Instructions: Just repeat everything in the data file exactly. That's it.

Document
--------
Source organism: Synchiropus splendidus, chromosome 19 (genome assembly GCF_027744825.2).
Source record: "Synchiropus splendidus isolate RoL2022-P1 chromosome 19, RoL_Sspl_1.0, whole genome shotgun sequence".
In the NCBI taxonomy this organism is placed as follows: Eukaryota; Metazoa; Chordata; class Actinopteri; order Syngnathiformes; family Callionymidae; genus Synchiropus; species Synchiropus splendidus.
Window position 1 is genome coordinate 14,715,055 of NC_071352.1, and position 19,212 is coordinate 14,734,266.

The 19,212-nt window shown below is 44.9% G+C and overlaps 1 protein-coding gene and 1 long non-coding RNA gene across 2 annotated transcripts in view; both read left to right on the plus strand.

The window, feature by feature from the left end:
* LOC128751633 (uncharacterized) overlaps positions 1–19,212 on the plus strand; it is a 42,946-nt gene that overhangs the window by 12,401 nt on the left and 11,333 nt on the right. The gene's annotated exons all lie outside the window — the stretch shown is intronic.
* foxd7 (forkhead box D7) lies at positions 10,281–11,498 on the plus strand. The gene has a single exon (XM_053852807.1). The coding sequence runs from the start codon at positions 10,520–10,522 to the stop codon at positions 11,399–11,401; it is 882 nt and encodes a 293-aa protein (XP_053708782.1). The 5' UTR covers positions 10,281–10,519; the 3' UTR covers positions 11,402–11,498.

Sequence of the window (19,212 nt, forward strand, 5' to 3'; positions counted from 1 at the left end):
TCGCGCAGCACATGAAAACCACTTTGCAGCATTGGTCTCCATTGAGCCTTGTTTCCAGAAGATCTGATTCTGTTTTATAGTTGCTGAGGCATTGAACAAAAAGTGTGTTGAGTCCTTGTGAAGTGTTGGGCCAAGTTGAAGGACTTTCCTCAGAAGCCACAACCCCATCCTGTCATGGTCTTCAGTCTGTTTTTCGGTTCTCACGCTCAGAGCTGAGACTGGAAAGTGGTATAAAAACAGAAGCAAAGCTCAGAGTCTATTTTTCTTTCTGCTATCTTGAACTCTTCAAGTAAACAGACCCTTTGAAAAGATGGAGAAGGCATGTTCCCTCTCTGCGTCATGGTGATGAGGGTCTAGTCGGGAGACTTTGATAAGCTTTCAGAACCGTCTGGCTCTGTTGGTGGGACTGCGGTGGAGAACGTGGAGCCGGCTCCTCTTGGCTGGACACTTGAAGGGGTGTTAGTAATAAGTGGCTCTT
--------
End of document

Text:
Source organism: Synchiropus splendidus, chromosome 19 (genome assembly GCF_027744825.2).
Source record: "Synchiropus splendidus isolate RoL2022-P1 chromosome 19, RoL_Sspl_1.0, whole genome shotgun sequence".
In the NCBI taxonomy this organism is placed as follows: Eukaryota; Metazoa; Chordata; class Actinopteri; order Syngnathiformes; family Callionymidae; genus Synchiropus; species Synchiropus splendidus.
Window position 1 is genome coordinate 14,715,055 of NC_071352.1, and position 19,212 is coordinate 14,734,266.

The 19,212-nt window shown below is 44.9% G+C and overlaps 1 protein-coding gene and 1 long non-coding RNA gene across 2 annotated transcripts in view; both read left to right on the plus strand.

The window, feature by feature from the left end:
* LOC128751633 (uncharacterized) overlaps positions 1–19,212 on the plus strand; it is a 42,946-nt gene that overhangs the window by 12,401 nt on the left and 11,333 nt on the right. The gene's annotated exons all lie outside the window — the stretch shown is intronic.
* foxd7 (forkhead box D7) lies at positions 10,281–11,498 on the plus strand. The gene has a single exon (XM_053852807.1). The coding sequence runs from the start codon at positions 10,520–10,522 to the stop codon at positions 11,399–11,401; it is 882 nt and encodes a 293-aa protein (XP_053708782.1). The 5' UTR covers positions 10,281–10,519; the 3' UTR covers positions 11,402–11,498.

Sequence of the window (19,212 nt, forward strand, 5' to 3'; positions counted from 1 at the left end):
TCGCGCAGCACATGAAAACCACTTTGCAGCATTGGTCTCCATTGAGCCTTGTTTCCAGAAGATCTGATTCTGTTTTATAGTTGCTGAGGCATTGAACAAAAAGTGTGTTGAGTCCTTGTGAAGTGTTGGGCCAAGTTGAAGGACTTTCCTCAGAAGCCACAACCCCATCCTGTCATGGTCTTCAGTCTGTTTTTCGGTTCTCACGCTCAGAGCTGAGACTGGAAAGTGGTATAAAAACAGAAGCAAAGCTCAGAGTCTATTTTTCTTTCTGCTATCTTGAACTCTTCAAGTAAACAGACCCTTTGAAAAGATGGAGAAGGCATGTTCCCTCTCTGCGTCATGGTGATGAGGGTCTAGTCGGGAGACTTTGATAAGCTTTCAGAACCGTCTGGCTCTGTTGGTGGGACTGCGGTGGAGAACGTGGAGCCGGCTCCTCTTGGCTGGACACTTGAAGGGGTGTTAGTAATAAGTGGCTCTT